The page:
Russian soldier’s killer mentally unstable - Armenia’s Investigative CommitteeWorld April 23, 0:48
Sculpture to US president Franklin D. Roosevelt unveiled in CrimeaSociety & Culture April 22, 23:11
‘No danger’ for Novaya Gazeta journalists — Chechnya’s headSociety & Culture April 22, 21:54
Roosevelt wanted to buy a piece of Crimea in final days of World War IIWorld April 22, 17:27
FC Zenit St Petersburg 2-0 FC Ural in first official match at renovated stadiumSport April 22, 17:25
Two bandits from IS gang killed in Stavropol territoryWorld April 22, 15:12
Modernization of The Admiral Kuznetsov aircraft carrier to begin SeptemberMilitary & Defense April 22, 13:28
Russia, Japan developing 20 joint projects - newspaperBusiness & Economy April 22, 7:37
Tillerson reiterates support for OPCW’s investigative mechanism in phone call with LavrovWorld April 22, 7:34
VLADIVOSTOK, February 16. /TASS/. The Russian Central Bank has no plans to expand the banknote denomination range, despite proposals it has received lately, the regulator’s Far Eastern main office reported on Monday.
Specifically, the Bank of Russia does not plan to issue new 2,000 ruble ($30)-banknotes depicting the Far Eastern city of Vladivostok as there is no need in the country for new-denomination notes, the regulator said in a statement.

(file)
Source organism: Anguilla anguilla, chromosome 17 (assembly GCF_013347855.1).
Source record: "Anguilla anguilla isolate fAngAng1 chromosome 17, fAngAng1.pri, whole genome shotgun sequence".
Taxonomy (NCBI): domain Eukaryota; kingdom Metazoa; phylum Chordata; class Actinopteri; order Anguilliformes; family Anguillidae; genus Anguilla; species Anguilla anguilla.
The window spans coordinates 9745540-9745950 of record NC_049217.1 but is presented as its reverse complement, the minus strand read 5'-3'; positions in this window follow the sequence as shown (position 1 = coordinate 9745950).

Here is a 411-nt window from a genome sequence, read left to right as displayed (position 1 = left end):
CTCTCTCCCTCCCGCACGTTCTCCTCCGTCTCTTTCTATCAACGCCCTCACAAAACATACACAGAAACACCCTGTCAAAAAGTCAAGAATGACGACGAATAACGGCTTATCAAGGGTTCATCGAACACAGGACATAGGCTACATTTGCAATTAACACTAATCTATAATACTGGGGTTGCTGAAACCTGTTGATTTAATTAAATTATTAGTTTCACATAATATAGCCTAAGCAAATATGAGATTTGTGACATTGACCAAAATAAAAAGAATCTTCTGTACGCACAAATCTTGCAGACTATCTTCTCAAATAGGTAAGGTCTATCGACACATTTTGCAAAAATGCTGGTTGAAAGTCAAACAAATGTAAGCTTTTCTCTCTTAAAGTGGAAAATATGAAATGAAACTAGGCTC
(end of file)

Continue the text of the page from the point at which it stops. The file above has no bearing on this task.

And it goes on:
"The Bank of Russia’s existing nominal banknote range fully meets the requirements of cash circulation," the statement said.
The Bank of Russia regularly receives proposals for issuing new-design banknotes of various denominations. In particular, an initiative group earlier launched a campaign on a web portal to collect signatures in support of introducing a 2,000-ruble banknote depicting the city of Vladivostok. The proposal was addressed to Russia’s Central Bank.
Banknotes in Russia are issued by Goznak state banknote issuance office on order from the Bank of Russia. Goznak also printed banknotes for dozens of countries and currently cooperates with Lebanon, Yemen, Guatemala, as well as with the central banks of some former Soviet republics, Asian and African countries.
In December 2014, Russia’s Central Bank announced the issuance of a banknote commemorating reintegration of the Black Sea peninsula of Crimea and the federal city of Sevastopol into Russia.
The new banknote is expected to come into circulation in 2015 and will have a par value of 100 rubles ($1.5). Also, banknotes bearing the ruble symbol will for the first time appear in circulation in Russia in 2015. Currently, only 1-ruble coins depicting the ruble symbol endorsed in December 2013 are in circulation.
The vote organized on the Central Bank’s web site in December 2013 approved the Cyrillic letter R with a crossed line in its lower part as the ruble symbol. The symbol was supported by 61% of the poll respondents.